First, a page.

splendid Fine Arts building and the Public Library become targets for long range projectiles, and the new 'Old South Church' and Trinity and all the magnificent residences of the 'Back Bay' are crumbling under the 'fire-ball of death' surely they will be sorry that an expenditure was not demanded, less, far less than the tribute that might be demanded, to save their city from destruction.

Perhaps even before the twentieth century is well out of its youth a hundred millions may not suffice as ransom. That sum, probably much less, spent properly now or within the next five years would go far indeed towards saving their terrors and their pockets.

All this that has been related in perhaps tedious detail has long been under consideration by our department of war. Time and again has laid before the president, the senate and house of representatives the data collected by the engineer corps with painstaking fidelity looking to an end so beneficial. The congress has been asked, urged, implored, in at least one instance where the expenditure required was trifling compared with the defensive result, to construct a deep waterway. Bills, from time to time, have been introduced—five or six in the last fifty years—but nothing has come of any of them of a practical character.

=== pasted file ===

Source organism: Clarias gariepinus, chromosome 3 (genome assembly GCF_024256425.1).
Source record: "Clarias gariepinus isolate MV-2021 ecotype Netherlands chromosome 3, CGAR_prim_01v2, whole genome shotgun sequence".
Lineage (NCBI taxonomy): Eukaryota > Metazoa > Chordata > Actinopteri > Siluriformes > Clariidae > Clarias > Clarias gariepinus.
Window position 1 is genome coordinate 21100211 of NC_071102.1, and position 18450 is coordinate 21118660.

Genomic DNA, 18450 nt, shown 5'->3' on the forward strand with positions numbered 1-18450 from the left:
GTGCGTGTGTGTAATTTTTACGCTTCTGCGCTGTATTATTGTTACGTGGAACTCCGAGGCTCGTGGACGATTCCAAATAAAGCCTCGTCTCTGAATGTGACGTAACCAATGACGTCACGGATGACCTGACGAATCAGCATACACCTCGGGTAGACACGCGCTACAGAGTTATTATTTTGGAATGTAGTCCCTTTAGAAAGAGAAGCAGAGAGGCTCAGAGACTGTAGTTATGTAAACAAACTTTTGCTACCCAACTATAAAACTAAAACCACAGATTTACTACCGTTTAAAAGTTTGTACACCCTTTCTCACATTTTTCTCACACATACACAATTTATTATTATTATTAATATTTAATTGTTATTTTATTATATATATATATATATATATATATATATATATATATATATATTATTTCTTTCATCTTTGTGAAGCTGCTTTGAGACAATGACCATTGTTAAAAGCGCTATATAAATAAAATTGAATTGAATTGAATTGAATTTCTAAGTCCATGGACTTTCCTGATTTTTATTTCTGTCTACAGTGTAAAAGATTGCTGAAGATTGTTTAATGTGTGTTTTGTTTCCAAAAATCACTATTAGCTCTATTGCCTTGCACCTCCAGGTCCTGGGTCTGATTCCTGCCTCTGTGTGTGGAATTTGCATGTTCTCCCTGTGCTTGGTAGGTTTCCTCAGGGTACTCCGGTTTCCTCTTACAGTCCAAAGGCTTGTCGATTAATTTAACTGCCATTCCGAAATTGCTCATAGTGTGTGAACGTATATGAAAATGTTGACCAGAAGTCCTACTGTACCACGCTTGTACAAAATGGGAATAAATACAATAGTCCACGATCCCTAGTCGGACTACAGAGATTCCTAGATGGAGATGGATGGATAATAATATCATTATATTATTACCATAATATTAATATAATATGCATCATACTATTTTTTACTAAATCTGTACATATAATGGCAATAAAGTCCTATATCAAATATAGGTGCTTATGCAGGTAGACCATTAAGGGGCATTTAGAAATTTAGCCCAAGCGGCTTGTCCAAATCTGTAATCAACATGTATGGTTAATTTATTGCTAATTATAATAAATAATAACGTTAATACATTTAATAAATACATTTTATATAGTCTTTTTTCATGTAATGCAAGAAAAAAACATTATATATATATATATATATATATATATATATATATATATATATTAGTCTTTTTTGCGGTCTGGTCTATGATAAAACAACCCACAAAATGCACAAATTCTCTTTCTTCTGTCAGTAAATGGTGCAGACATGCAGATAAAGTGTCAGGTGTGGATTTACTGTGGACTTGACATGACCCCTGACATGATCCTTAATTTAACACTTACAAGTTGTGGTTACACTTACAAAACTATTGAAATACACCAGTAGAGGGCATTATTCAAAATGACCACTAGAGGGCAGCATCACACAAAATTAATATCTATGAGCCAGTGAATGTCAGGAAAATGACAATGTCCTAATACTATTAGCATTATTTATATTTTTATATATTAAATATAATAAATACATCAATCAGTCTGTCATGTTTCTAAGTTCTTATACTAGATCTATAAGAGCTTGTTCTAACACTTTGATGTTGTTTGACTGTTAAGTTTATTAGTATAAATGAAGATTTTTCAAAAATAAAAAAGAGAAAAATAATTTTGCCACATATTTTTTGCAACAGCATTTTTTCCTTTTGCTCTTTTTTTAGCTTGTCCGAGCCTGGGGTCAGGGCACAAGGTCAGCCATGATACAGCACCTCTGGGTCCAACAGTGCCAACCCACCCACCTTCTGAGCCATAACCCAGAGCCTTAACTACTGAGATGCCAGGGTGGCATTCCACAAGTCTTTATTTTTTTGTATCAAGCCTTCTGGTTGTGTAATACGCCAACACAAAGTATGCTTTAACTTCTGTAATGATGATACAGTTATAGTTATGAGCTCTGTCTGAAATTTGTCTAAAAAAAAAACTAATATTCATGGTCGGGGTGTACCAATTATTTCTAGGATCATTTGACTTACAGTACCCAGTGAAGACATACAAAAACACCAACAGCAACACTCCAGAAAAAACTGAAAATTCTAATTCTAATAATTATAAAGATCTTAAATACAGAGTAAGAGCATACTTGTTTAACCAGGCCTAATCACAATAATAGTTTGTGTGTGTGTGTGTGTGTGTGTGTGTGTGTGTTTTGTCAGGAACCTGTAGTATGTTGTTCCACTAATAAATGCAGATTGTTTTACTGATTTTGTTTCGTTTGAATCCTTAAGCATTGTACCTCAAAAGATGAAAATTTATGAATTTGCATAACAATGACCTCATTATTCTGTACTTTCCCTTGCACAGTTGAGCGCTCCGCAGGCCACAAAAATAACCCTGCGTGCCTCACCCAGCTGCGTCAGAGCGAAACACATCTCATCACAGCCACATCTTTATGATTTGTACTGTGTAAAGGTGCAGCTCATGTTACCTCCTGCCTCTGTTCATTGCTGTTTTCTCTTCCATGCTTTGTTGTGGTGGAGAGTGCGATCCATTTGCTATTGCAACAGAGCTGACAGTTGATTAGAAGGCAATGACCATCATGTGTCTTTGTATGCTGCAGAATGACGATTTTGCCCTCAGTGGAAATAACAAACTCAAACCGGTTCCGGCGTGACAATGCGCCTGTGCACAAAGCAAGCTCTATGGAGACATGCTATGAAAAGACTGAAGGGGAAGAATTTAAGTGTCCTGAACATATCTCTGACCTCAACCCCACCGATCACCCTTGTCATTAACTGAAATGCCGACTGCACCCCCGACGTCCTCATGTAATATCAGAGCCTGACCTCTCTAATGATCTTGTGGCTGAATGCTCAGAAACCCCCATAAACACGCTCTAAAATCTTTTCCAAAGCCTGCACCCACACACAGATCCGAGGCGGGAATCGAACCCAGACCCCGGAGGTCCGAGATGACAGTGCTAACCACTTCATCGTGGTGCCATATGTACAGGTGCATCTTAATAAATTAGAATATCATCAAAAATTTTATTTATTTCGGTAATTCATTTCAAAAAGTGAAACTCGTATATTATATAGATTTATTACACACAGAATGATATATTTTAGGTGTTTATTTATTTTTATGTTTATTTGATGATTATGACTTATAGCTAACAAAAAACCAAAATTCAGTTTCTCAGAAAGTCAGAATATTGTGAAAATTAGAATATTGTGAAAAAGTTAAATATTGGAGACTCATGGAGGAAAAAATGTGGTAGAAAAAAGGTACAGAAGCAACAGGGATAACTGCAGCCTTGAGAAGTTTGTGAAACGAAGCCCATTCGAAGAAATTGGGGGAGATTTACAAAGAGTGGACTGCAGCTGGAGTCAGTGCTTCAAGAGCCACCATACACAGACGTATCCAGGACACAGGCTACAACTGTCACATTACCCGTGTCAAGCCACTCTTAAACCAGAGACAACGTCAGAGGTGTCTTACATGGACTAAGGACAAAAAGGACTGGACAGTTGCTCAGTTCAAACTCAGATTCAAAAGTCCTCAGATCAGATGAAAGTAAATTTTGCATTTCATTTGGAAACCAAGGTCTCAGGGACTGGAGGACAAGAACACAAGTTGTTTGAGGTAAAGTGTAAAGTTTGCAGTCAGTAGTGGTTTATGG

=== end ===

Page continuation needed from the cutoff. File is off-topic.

A slight study of the accompanying map showing a portion of our Atlantic seaboard will demonstrate, better perhaps than much argument, the necessity and, inferentially, the effectiveness, of a proposed series of deep water canals, parallel to the coast and connecting one after the other the landlocked and fort-defended rivers, bays and estuaries. From the extreme eastern terminus of the system at Cape Cod Bay, the first of these suggested artificial channels is that which would have its southern end in Buzzard's Bay. Next comes (all being denoted by thick black lines) a similar water communication between New Bedford and Fall River. Still another is proposed between Narragansett Bay and Long Island Sound near Stonington. After this, towards the southeast there is already natural deep-water communication, through the East River and New York harbor. It requires only the widening and deepening of the 'Delaware and Baritan' canal to open a well-defended inland waterway to the Delaware River.

Perhaps at the time we have instanced—not as an alarmist, but as a mere guide-post to possibilities of the future—when a foreign fleet appeared threatening Boston, in New Bedford harbor were a few ironclads. For them to hasten to the threatened point that little strip of sand cut through by a thirty-foot canal would mean perhaps salvation. But with the others cut, how quickly could our fleets gather; one from Newport, another from New London, reinforced—as they speedily would be—by all the naval strength gathered at the New York Navy Yard and at League Island on the Delaware.